You need to explicitly enroll, then invest, then keep your cash balance nul until the end of the campaign, including investment you made before. The rule used to be “Balance at the end >= balance at the beginning” but now it’s just “withdraw zero, invest all, every day”. I’ll tell you in late August if I could fulfill those conditions.

      • Jmn Reply

        I actually got the cashback bonus. Note the cashback offert has been rolled-over.

    • Hugo Reply

      Delfin is definitively one of the most “active” when it comes to rebuying when the rates go down, and the opposite when they go up. Honestly, it means they pay attention to the market and optimise it to serve their shareholders (which you can now be as they’ve gone public). If they didn’t do this, I’d be worried. The only reasons I would expect them to do this is low liquidity (not able to repay the loans) and/or not sure people would subscribe to the new, lower % loans. By actively rebuying/reissuing, they’re giving good signals, not bad.

      Is it bad for us in the sense that we have the churn of buying new (and likely lower %) loans? Yes. But can we enjoy it while it lasts, with a company that knows people will rebuy nonetheless due to their rating? Yes.

      In general, most companies eventually buy back the 14%+ loans that they issue (I’ve been in Mintos for a while and have seen about 3-5 waves of high interest rates), so why bother? On the other hand, there are some companies that don’t rebuy them that quickly/at all. Just checking in on my oldest loans, I have IDF@12% and Creditstar@14% from March 2020 that were never rebought (even though, in the meantime, they have issued loans at a lower %).

      My conclusion – aim for companies that don’t rebuy as much, but don’t compromise on diversification/go for worse companies just for that.

  3. Dimitriev Reply

    I also have some concerns regarding Creditstar. This website covered the issue with their 2020-report and the fact that KPMG was confirming this report only to a limited extend. I think that this actually is a huge red flag and should be considered much more. This website reduced Creditstar´s rating only by 4 points down to 61. I think that such “cheating” in its reports could even justify setting down the rating to 0. Recently, this website restored Creditstar´s rating to 64 after Creditstar had published its totally unaudited (!) report for 2021. After such issues with the 2020-report being confirmed by the auditor only to a limited extend, it seems to make not sense to have this compensated by a newer report which is not audited at all. I think we should stay careful with Creditstar. Also their high return rates are quite remarkable. So is the fact they have generous cash back campaigns almost all of the time.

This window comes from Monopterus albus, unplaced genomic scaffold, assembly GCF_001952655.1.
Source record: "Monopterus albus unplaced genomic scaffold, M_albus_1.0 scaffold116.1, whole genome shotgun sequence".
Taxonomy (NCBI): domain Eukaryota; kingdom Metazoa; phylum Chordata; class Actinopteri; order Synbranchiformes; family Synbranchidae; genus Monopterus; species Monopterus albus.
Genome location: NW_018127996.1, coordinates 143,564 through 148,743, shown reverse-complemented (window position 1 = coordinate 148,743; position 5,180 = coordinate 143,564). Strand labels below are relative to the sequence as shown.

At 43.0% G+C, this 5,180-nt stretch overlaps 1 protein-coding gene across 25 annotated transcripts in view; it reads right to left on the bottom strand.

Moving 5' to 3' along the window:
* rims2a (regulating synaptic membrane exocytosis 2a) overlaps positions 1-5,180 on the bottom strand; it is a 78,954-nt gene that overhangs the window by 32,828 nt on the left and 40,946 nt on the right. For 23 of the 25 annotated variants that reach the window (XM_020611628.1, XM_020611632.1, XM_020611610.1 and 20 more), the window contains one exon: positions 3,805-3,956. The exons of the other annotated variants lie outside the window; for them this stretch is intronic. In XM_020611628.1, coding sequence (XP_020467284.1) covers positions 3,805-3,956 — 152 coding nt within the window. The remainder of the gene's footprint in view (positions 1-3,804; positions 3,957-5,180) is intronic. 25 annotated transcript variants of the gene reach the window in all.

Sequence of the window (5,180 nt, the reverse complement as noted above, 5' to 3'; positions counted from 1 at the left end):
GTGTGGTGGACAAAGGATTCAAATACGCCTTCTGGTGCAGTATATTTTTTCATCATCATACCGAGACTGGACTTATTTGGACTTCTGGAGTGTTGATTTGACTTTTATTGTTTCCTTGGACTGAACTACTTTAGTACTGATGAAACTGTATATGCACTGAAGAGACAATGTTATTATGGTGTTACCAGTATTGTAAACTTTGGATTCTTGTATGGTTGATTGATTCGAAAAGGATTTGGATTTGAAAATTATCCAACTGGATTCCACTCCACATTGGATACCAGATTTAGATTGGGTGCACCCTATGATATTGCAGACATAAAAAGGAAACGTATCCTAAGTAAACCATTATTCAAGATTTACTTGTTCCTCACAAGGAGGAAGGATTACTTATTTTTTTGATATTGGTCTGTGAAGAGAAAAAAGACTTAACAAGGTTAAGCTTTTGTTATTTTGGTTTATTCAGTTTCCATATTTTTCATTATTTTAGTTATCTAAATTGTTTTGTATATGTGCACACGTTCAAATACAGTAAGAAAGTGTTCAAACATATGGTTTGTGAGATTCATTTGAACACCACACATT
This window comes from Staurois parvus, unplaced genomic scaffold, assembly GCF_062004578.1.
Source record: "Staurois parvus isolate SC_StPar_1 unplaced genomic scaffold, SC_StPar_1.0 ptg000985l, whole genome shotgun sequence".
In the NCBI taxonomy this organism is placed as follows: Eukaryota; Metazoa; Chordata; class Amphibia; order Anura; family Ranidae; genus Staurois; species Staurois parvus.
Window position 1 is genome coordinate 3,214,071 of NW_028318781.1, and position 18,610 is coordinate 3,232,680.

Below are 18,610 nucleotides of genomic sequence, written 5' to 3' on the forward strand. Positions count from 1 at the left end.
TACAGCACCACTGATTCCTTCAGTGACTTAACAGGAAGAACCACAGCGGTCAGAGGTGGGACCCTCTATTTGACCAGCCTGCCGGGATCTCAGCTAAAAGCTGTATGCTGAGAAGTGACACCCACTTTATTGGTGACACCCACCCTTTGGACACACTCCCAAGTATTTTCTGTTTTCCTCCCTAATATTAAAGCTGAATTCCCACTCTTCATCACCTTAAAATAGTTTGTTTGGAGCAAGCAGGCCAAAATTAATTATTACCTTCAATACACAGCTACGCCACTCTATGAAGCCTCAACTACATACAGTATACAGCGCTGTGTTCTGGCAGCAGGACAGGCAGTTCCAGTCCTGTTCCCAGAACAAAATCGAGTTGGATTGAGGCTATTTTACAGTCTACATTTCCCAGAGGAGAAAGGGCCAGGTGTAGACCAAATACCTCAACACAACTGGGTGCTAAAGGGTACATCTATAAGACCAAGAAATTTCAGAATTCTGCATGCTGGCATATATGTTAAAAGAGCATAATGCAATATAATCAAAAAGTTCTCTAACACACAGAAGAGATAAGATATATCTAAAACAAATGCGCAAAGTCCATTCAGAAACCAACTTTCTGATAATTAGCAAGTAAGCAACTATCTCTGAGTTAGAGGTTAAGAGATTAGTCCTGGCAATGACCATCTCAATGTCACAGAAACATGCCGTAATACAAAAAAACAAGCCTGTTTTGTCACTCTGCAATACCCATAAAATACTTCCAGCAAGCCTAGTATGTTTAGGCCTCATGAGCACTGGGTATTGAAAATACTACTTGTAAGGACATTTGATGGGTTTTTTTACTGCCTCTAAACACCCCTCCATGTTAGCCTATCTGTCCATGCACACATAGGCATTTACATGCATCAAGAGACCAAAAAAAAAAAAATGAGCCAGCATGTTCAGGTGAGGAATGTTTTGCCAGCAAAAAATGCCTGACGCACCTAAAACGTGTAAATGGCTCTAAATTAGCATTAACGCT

4. Centrino Reply

    Thank you Oscar.
    About CreditStar, I’m however a bit surprised that you consider their loans as good picks.
    You even mentioned their unaudited profits.
    And they are not even EU certified…
    The KPMG audit report had never been published…
    Do you have proofs that CreditStar is a safe enough LO?
    Otherwise, labelling CreditStar as a safe LO pure speculation.
    Thanks in advance for your reply.

    • Oscar Harrington Post authorReply

      Centrino we’ve been critical of Creditstar in the past, including their delays of releasing audited financials. The financials when they were released had a qualified audit opinion in relation to certain topics. Many investors will want to see the audited 2021 figures before they consider investing and that is understandable. However, those results will take time to be released. Even making some adjustments to the 2020 results, Creditstar is a stronger and more successful company than many that are active in the P2P space. The company does still appear to be performing well, and reduced the interest rates it paid on bonds issued in 2021 to professional investors. Within Lendermarket investment accounts, the rate of principal payments received back each month has returned to a normal level following the covid period, and the percentage of overdue loans is not higher than could be expected. Every investor will have a view but our view is that for a 15% yield the returns outweigh the risks, and the yields are likely to fall in future.

Leave a Reply

Your email address will not be published. Required fields are marked *